Chemicals in the water, soil, or buildings around you could be upping your risk of developing diabetes, according to new research from Stanford University.
While genetics, diet and weight all feed into one's chances of getting adult-onset (type II) diabetes, these factors can only explain a portion of the risk -- environmental risk factors may offer a deeper understanding of why people develop the disease.
Using a new technique which mimics the way scientists mapped the human genome, researchers were able to identify three environmental elements that are correlated with an increased risk of type II diabetes: a pesticide called heptachlor epoxide; the banned chemical PCBs, used in adhesives and machinery; and -- surprisingly -- a form of vitamin E.
"Since the genome project was finished, a lot of people have been excited about the genetic causes of disease, but I don't think most people realize that the environmental factors for many things are actually stronger," says bioinformatics expert Dr. Atul Butte, a co-author of the study.
Building on the same techniques scientists use to map disease risk over many genes, bioinformatics graduate student Chirag Patel conceived and designed a computer program that could map risk over hundreds of environmental factors, such as chemical toxins found in the soil, water, and industrial products around us.
"We were hoping to find targetable environmental factors for diabetes," Butte says, "and it looks like that's what we've found."
The research is still in its early stages, Butte and Patel caution, and these three chemicals are by no means proven to cause diabetes, but the new technology opens doors for future research in this area.
The study was published Wednesday in the online journal PLoS ONE.
Linking things in the environment with risk of disease is a common practice for epidemiologists, but it's difficult to run analyses for many factors at once. Patel's new system, called Environment-Wide Association Studies -- EWAS for short -- makes sorting hundreds of environmental elements possible.
"It's clear that type II diabetes has a large environmental component," says Dr. Christopher Saudek, a diabetes specialist and professor of medicine at John's Hopkins University. He says that the studies looking for a genetic link to the disease have been largely disappointing. One gene consistently comes up, but even that explains a relatively small amount of the risk, he says.
Given that the genetic links leave much of diabetes risk unexplained, tools like EWAS may help bridge the gap between the risk explained by genes and behavior and environmental risk, Saudek says.
Drawing from nationally-representative data from the Centers for Disease Control and Prevention, the researchers were able to assess the association between type II diabetes and 266 different environmental factors. After adjusting for age, sex, ethnicity, and body mass index, the three factors still stuck out as strongly correlated with the disease.
Pesticides, toxic chemicals, and a form of vitamin E were associated with a higher likelihood of type II diabetes in Wednesday's study.
Finding an association between an antioxidant like vitamin E and diabetes was unexpected and a bit puzzling, Butte says, but it's not particularly surprising that the chemicals showed up in the analsysis.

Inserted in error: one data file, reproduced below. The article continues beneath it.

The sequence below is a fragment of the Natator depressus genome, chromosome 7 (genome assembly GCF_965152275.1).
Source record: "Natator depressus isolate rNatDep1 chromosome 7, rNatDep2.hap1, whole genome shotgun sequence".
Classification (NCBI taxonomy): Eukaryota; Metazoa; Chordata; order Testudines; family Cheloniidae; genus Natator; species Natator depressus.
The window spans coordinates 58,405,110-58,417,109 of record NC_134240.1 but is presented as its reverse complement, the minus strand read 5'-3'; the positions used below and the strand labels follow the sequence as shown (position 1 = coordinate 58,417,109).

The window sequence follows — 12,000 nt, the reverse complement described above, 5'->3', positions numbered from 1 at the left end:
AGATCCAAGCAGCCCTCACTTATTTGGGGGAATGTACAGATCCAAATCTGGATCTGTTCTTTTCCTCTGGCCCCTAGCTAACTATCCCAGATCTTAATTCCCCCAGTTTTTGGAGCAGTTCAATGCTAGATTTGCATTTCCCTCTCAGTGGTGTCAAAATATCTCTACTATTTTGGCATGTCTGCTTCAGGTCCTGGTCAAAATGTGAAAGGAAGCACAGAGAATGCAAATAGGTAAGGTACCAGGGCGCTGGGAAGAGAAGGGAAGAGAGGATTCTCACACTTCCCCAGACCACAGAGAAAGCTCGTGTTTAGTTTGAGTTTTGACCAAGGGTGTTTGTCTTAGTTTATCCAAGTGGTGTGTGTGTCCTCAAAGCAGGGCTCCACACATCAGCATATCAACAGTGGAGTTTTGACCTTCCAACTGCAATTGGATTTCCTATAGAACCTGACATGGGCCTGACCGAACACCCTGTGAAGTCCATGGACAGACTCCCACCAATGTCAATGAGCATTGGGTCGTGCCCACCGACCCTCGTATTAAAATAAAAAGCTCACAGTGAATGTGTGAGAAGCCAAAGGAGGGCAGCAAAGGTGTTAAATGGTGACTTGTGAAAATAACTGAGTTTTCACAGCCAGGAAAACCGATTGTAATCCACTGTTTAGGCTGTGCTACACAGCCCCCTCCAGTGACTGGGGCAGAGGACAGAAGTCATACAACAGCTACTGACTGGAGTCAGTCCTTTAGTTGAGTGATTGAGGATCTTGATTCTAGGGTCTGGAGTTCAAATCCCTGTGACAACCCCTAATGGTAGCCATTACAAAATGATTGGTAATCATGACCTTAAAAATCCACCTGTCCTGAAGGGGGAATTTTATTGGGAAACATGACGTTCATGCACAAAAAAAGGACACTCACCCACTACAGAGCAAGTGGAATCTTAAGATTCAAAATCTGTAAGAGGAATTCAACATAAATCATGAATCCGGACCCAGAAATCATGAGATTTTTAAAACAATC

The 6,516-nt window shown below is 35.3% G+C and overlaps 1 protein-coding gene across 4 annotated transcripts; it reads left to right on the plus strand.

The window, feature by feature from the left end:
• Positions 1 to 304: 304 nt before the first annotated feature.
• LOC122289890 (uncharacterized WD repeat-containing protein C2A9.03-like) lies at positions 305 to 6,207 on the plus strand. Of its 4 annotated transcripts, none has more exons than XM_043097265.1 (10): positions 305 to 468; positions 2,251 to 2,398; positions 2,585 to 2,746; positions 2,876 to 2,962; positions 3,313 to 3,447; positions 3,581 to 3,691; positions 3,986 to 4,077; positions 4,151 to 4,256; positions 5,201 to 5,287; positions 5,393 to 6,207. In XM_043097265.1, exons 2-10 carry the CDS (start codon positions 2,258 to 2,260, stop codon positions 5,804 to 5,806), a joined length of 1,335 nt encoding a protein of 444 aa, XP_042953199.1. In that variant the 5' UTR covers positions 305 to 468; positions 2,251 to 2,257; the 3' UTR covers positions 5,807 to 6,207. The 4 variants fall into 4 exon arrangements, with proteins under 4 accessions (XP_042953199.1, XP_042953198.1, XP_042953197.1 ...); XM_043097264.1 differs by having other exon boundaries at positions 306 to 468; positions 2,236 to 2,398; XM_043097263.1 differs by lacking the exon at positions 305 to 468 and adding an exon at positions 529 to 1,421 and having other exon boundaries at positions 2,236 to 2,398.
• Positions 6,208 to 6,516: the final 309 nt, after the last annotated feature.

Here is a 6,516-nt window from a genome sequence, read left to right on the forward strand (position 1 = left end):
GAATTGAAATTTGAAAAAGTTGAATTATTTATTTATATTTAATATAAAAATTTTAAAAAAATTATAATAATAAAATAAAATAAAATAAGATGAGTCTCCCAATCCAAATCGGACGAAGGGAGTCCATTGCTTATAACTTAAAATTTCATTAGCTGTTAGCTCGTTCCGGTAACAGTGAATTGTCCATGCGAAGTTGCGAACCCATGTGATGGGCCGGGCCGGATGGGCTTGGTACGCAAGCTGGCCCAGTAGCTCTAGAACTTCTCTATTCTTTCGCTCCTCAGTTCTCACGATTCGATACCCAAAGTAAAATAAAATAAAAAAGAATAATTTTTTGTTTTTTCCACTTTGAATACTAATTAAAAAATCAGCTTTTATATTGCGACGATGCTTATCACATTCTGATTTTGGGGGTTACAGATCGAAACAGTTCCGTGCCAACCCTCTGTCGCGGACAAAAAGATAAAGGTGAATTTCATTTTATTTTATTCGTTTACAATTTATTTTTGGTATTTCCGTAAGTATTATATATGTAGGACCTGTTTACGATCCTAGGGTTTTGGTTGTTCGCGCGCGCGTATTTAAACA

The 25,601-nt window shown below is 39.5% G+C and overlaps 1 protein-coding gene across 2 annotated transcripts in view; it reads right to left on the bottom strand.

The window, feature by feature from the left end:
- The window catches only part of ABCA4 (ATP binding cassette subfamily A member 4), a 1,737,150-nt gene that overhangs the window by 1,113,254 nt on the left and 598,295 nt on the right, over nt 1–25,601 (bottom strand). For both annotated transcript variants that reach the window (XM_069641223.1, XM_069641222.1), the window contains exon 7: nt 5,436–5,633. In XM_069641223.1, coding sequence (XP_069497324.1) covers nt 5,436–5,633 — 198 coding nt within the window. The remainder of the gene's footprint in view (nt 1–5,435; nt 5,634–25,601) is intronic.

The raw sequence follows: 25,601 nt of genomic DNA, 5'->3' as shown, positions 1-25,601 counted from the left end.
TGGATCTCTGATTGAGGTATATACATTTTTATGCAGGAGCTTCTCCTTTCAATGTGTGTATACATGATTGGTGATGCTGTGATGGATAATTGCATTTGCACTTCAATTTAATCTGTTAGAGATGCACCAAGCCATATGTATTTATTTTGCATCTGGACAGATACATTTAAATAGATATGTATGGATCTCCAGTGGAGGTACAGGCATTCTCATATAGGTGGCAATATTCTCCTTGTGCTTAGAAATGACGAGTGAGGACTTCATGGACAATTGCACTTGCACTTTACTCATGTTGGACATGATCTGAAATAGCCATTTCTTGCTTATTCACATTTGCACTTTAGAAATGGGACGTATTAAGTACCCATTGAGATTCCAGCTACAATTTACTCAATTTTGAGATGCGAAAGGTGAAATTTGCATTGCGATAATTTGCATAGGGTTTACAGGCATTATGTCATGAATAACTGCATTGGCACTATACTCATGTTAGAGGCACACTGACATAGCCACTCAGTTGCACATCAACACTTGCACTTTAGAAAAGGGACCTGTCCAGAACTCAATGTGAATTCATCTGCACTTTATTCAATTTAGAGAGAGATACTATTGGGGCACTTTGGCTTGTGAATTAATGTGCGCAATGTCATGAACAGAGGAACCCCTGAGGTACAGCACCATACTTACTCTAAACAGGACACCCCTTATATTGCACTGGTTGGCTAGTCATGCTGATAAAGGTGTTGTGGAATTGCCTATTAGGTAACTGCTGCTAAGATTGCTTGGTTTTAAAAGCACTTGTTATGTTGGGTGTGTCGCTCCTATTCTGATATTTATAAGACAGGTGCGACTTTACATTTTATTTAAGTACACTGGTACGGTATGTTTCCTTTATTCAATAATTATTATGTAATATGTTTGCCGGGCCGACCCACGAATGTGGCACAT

The specific pesticide and chemical identified by the study have a long history of toxicity and negative health effects.
Polychlorinated byphenyls, often referred to as PCBs, raised public health suspicions as early as the 1930s. Later research linked PCBS to a number of health risks, including liver cancer, and the production of PCBS was banned in the U.S. in 1979. In certain "closed" applications, PCBS are still used today, however.
Similarly, heptachlor epoxide, the pesticide identified by the study was one that was banned in the 1980s because of its toxic impact on humans, Butte says, but remnants of the chemical remain in the soil on locations where it was used heavily.
Though these two chemicals were not previously associated with diabetes, Dr. Philip Landrigan, professor and chairman of Community and Preventive Medicine at the Mount Sinai School of Medicine, says it may be in line with growing research to think that toxic chemicals like these could affect diabetes.
"The basic notion that certain chemicals can predispose people to obesity is becoming more and more believable as the research progresses," says Landrigan, adding taht given the tight connection between obesity and type II diabetes, these chemicals may be likely suspects for increasing environmental risk.
But Patel cautions that while EWAS is useful for research purposes, the environmental ingredients identified by EWAS do not prove a direct link between diabetes and these chemicals. "These are very strong associations, but they're still just associations," he says, not causal links.
It could be that those who already have type II diabetes are more likely to come into contact with the elements identified, either through medication, diet changes, or supplements (especially in the case of vitamin E), Butte points.
Also, the chemicals identified are all fat-soluble, "meaning that they tend to live in our bodies in fat tissue," Patel says, so it could be that because those with type II diabetes are more likely to be overweight, they are more likely to have stored greater concentrations of these chemicals in their fat.
Nonetheless, these EWAS is a powerful tool for pointing researchers towards possible environmental causes, says Dr. Marcel Casavant, chief of pharmacology and toxicology at Ohio State University.
"This is a whole new way to explore possible environmental factors," he says. "Now we know if we want to look into possible causes of type II diabetes, we need to look at these [three factors]."